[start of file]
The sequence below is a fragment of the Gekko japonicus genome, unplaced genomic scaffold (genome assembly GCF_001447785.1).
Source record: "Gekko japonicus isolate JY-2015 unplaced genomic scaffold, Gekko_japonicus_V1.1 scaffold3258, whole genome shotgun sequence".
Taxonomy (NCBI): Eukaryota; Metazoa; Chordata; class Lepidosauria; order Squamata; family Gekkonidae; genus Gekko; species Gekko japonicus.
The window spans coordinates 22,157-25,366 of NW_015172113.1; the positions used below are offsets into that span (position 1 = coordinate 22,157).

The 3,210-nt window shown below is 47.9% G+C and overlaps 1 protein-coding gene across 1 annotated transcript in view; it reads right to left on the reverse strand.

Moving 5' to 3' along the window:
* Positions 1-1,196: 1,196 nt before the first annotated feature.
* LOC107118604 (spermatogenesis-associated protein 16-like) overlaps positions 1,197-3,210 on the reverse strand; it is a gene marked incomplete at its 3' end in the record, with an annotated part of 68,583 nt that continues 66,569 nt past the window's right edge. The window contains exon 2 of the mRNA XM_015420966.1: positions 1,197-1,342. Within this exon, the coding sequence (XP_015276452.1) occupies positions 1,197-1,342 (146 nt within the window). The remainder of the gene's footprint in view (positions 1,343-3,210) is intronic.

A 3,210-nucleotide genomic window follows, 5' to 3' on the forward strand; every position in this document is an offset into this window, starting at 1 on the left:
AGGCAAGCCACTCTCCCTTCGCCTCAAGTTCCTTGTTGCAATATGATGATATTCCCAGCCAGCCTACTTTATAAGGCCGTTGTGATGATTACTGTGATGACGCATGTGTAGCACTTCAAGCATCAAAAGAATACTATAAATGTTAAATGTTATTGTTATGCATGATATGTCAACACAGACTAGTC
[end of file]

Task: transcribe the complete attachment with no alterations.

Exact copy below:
The sequence below is a fragment of the Gekko japonicus genome, unplaced genomic scaffold (genome assembly GCF_001447785.1).
Source record: "Gekko japonicus isolate JY-2015 unplaced genomic scaffold, Gekko_japonicus_V1.1 scaffold3258, whole genome shotgun sequence".
Taxonomy (NCBI): Eukaryota; Metazoa; Chordata; class Lepidosauria; order Squamata; family Gekkonidae; genus Gekko; species Gekko japonicus.
The window spans coordinates 22,157-25,366 of NW_015172113.1; the positions used below are offsets into that span (position 1 = coordinate 22,157).

The 3,210-nt window shown below is 47.9% G+C and overlaps 1 protein-coding gene across 1 annotated transcript in view; it reads right to left on the reverse strand.

Moving 5' to 3' along the window:
* Positions 1-1,196: 1,196 nt before the first annotated feature.
* LOC107118604 (spermatogenesis-associated protein 16-like) overlaps positions 1,197-3,210 on the reverse strand; it is a gene marked incomplete at its 3' end in the record, with an annotated part of 68,583 nt that continues 66,569 nt past the window's right edge. The window contains exon 2 of the mRNA XM_015420966.1: positions 1,197-1,342. Within this exon, the coding sequence (XP_015276452.1) occupies positions 1,197-1,342 (146 nt within the window). The remainder of the gene's footprint in view (positions 1,343-3,210) is intronic.

A 3,210-nucleotide genomic window follows, 5' to 3' on the forward strand; every position in this document is an offset into this window, starting at 1 on the left:
AGGCAAGCCACTCTCCCTTCGCCTCAAGTTCCTTGTTGCAATATGATGATATTCCCAGCCAGCCTACTTTATAAGGCCGTTGTGATGATTACTGTGATGACGCATGTGTAGCACTTCAAGCATCAAAAGAATACTATAAATGTTAAATGTTATTGTTATGCATGATATGTCAACACAGACTAGTC